The market for business instant-messaging tools is starting to solidify. At the Instant Messaging Planet conference in Boston last week, it was clear that America Online, Microsoft, and Yahoo have set their sights on turning IM into a mature enterprise application.
Microsoft is readying its Windows Server IM platform for release later this year; Yahoo's Messenger Enterprise Edition is scheduled to hit the market this month; and AOL's AIM Enterprise Gateway is already available. These efforts may end up squeezing out smaller vendors in the space such as Akonix, FaceTime Communications, and IMlogic, which sell tools for managing consumer IM apps in business settings.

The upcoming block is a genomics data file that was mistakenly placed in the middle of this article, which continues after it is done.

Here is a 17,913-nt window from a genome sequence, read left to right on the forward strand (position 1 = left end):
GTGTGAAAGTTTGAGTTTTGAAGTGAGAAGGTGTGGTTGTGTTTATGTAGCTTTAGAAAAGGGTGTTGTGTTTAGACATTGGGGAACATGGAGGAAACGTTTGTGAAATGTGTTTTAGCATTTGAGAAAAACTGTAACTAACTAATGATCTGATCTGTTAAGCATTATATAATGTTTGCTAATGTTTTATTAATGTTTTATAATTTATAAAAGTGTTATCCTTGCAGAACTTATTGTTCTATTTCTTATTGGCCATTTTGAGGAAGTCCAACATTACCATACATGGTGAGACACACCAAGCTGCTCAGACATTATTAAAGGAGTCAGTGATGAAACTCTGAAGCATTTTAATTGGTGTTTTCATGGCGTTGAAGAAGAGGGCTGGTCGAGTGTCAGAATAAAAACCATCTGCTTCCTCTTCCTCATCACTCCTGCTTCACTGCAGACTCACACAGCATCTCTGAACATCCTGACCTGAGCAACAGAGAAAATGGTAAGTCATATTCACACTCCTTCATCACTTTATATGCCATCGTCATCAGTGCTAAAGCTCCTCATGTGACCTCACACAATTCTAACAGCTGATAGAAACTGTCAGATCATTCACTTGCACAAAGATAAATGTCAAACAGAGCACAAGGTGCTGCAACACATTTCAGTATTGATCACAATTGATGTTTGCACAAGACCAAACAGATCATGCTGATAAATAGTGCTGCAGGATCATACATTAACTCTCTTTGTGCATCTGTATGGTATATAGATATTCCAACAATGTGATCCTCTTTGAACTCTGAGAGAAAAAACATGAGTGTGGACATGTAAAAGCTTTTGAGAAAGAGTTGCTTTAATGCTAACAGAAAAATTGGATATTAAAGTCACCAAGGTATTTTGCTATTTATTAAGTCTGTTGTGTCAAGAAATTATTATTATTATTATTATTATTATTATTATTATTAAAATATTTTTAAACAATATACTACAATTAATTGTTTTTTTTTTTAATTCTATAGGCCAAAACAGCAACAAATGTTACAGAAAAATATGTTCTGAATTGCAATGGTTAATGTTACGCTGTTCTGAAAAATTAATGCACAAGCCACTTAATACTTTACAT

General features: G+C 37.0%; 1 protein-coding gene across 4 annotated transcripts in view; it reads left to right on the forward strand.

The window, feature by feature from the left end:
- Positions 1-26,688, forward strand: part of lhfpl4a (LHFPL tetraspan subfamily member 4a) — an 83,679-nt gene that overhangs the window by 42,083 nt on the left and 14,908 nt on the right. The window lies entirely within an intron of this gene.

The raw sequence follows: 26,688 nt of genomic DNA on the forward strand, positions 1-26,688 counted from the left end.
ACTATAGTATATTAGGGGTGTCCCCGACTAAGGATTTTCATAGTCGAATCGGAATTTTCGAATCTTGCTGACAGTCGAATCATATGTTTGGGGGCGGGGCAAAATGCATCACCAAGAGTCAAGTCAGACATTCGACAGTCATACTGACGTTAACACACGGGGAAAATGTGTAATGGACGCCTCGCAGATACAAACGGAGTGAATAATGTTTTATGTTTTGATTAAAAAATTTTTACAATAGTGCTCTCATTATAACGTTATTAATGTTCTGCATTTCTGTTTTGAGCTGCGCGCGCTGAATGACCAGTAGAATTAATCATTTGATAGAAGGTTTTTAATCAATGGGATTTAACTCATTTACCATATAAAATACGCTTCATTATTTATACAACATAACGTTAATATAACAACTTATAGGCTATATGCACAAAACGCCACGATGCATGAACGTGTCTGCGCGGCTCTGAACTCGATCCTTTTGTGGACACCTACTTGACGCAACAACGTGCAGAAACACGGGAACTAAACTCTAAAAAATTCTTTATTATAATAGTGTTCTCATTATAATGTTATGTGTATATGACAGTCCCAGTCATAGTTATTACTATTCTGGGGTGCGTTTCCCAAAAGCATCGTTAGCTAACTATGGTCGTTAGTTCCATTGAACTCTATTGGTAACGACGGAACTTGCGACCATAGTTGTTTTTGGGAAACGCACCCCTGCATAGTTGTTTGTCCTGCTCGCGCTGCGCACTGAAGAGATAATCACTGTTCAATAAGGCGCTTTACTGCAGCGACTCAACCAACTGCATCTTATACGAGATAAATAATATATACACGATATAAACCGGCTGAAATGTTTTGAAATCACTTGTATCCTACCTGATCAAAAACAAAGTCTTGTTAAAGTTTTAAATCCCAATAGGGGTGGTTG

Vendors are vying for a market that's expected to grow considerably: Osterman Research released a report last week predicting that the percentage of employees who use IM at companies where it has taken hold will rise from less than 20% now to more than 90% by 2007.
Electronic Arts Inc. started using the technology after it agreed to provide online gaming services to AOL users and needed to use AIM to communicate with AOL contacts. The video-game maker has migrated from Microsoft's Exchange 5.5 E-mail plat- form to Exchange 2000, which includes the enterprise-ready Exchange IM app, built-in security, archiving, and directory integration. CIO Marc West says he's concerned with the vulnerability of public IM networks. He expects 75% of Electronic Arts' employees to use IM by year's end.